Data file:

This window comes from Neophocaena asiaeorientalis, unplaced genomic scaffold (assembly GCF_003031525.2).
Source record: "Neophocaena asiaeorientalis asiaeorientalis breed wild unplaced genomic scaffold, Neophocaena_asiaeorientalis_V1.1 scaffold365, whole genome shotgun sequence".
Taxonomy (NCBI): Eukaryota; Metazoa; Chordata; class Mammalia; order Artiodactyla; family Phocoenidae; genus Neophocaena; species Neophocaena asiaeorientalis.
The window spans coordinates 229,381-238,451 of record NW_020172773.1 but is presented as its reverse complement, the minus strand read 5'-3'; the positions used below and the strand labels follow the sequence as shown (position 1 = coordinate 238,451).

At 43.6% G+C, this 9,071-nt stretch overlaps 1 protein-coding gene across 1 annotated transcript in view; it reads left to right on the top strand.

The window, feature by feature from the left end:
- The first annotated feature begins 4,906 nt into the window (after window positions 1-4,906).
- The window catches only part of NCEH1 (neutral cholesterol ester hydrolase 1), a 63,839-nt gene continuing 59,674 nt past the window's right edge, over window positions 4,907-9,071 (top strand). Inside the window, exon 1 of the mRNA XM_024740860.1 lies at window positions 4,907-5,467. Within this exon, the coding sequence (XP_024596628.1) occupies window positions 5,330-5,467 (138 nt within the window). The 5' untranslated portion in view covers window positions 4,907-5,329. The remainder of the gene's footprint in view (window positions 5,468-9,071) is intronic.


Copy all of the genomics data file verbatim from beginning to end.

This window comes from Neophocaena asiaeorientalis, unplaced genomic scaffold (assembly GCF_003031525.2).
Source record: "Neophocaena asiaeorientalis asiaeorientalis breed wild unplaced genomic scaffold, Neophocaena_asiaeorientalis_V1.1 scaffold365, whole genome shotgun sequence".
Taxonomy (NCBI): Eukaryota; Metazoa; Chordata; class Mammalia; order Artiodactyla; family Phocoenidae; genus Neophocaena; species Neophocaena asiaeorientalis.
The window spans coordinates 229,381-238,451 of record NW_020172773.1 but is presented as its reverse complement, the minus strand read 5'-3'; the positions used below and the strand labels follow the sequence as shown (position 1 = coordinate 238,451).

At 43.6% G+C, this 9,071-nt stretch overlaps 1 protein-coding gene across 1 annotated transcript in view; it reads left to right on the top strand.

The window, feature by feature from the left end:
- The first annotated feature begins 4,906 nt into the window (after window positions 1-4,906).
- The window catches only part of NCEH1 (neutral cholesterol ester hydrolase 1), a 63,839-nt gene continuing 59,674 nt past the window's right edge, over window positions 4,907-9,071 (top strand). Inside the window, exon 1 of the mRNA XM_024740860.1 lies at window positions 4,907-5,467. Within this exon, the coding sequence (XP_024596628.1) occupies window positions 5,330-5,467 (138 nt within the window). The 5' untranslated portion in view covers window positions 4,907-5,329. The remainder of the gene's footprint in view (window positions 5,468-9,071) is intronic.